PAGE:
Changeview filters configuration. Used to remove filters when the corresponding list of data would be too long. Defaults are:

    • ['event_type', 'content_type', 'user', 'datetime', ] for CRUDEventAdmin
    • ['login_type', 'user', 'datetime', ] for LoginEventAdmin
    • ['method', 'user', 'datetime', ] for RequestEventAdmin

    By default it is the Django default database alias. But for projects that have split databases, this is necessary in order to keep database atomicity concerns in check during signal handlers.

    To clarify, this is only truly necessary for the model signals.


    Default is False. When set to True, easyaudit will propagate exceptions occurred in own signal handlers. The recommended approach is to use Django's DEBUG setting in order to only propagate errors in development:


    By default this is False, but this allows the calling project not to save CRUDEvent if the changed fields as determined by the pre_save handler sees that there are no changed fields. We are keeping it off by default so that projects that wish to use this (potentially less CRUDEvent) can choose to turn it on! And those that do not want it (yet or ever), or those that do not closely follow the release notes of this project will have one less worry when upgrading.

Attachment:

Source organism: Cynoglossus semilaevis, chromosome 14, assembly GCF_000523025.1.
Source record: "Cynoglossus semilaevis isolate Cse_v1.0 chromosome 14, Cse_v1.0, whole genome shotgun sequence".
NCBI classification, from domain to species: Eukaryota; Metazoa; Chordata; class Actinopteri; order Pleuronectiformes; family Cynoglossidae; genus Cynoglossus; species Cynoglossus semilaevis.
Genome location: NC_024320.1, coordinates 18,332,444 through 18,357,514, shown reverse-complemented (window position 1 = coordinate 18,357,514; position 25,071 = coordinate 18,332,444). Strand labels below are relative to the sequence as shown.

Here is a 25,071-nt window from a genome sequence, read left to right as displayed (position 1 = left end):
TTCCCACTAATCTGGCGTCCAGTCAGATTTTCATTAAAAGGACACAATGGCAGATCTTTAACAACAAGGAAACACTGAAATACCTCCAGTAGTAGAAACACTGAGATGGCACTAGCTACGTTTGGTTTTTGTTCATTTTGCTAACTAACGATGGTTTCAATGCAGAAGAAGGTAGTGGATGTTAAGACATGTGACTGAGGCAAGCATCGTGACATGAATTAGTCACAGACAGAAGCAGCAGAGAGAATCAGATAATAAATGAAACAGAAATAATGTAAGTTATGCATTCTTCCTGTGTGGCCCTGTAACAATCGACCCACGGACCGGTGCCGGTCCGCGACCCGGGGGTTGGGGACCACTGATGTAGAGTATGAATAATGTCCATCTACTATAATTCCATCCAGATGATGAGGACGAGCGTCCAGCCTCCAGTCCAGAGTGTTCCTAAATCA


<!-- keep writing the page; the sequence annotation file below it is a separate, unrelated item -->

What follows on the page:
By default this is True, but this allows the calling project to make easyaudit ignore user validation on audit event creation. This is useful when you have a app with soft delete or no delete on users model. With this set to False, easyaudit only fetch request.user for audit event creation, no db check is made, meaning you can speed up audit events creation and save some DB calls.


    Default is False. The events visible through the admin interface are editable by default by a superuser. Set this to True if you wish to make the recorded events read-only through the admin UI.


    A pluggable backend option for logging. Defaults to easyaudit.backends.ModelBackend. This class expects to have 3 methods:

    • login(self, login_info_dict):
    • crud(self, crud_info_dict):
    • request(self, request_info_dict):

    each of these methods accept a dictionary containing the info regarding the event. example overriding:

      import logging
      class PythonLoggerBackend:
          logger = logging.getLogger('your-kibana-logger')
          def request(self, request_info):
              return request_info # if you don't need it
          def login(self, login_info):
    'your message', extra=login_info)
              return login_info